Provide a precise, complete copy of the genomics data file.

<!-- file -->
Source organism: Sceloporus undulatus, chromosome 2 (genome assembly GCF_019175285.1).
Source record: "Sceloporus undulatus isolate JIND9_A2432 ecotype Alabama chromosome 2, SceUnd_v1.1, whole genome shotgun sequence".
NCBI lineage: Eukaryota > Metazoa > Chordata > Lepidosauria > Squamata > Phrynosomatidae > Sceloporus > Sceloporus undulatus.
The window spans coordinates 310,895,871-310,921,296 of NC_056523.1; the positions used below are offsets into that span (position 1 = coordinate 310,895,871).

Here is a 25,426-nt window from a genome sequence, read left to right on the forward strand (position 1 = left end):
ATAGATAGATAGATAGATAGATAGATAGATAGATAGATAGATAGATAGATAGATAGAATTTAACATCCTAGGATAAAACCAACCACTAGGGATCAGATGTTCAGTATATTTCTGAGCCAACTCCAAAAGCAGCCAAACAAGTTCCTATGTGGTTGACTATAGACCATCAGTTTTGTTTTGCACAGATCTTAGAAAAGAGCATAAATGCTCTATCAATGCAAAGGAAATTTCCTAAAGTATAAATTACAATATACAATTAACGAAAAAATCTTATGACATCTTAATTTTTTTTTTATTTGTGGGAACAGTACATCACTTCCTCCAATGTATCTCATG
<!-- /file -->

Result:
Source organism: Sceloporus undulatus, chromosome 2 (genome assembly GCF_019175285.1).
Source record: "Sceloporus undulatus isolate JIND9_A2432 ecotype Alabama chromosome 2, SceUnd_v1.1, whole genome shotgun sequence".
NCBI lineage: Eukaryota > Metazoa > Chordata > Lepidosauria > Squamata > Phrynosomatidae > Sceloporus > Sceloporus undulatus.
The window spans coordinates 310,895,871-310,921,296 of NC_056523.1; the positions used below are offsets into that span (position 1 = coordinate 310,895,871).

Here is a 25,426-nt window from a genome sequence, read left to right on the forward strand (position 1 = left end):
ATAGATAGATAGATAGATAGATAGATAGATAGATAGATAGATAGATAGATAGATAGAATTTAACATCCTAGGATAAAACCAACCACTAGGGATCAGATGTTCAGTATATTTCTGAGCCAACTCCAAAAGCAGCCAAACAAGTTCCTATGTGGTTGACTATAGACCATCAGTTTTGTTTTGCACAGATCTTAGAAAAGAGCATAAATGCTCTATCAATGCAAAGGAAATTTCCTAAAGTATAAATTACAATATACAATTAACGAAAAAATCTTATGACATCTTAATTTTTTTTTTATTTGTGGGAACAGTACATCACTTCCTCCAATGTATCTCATG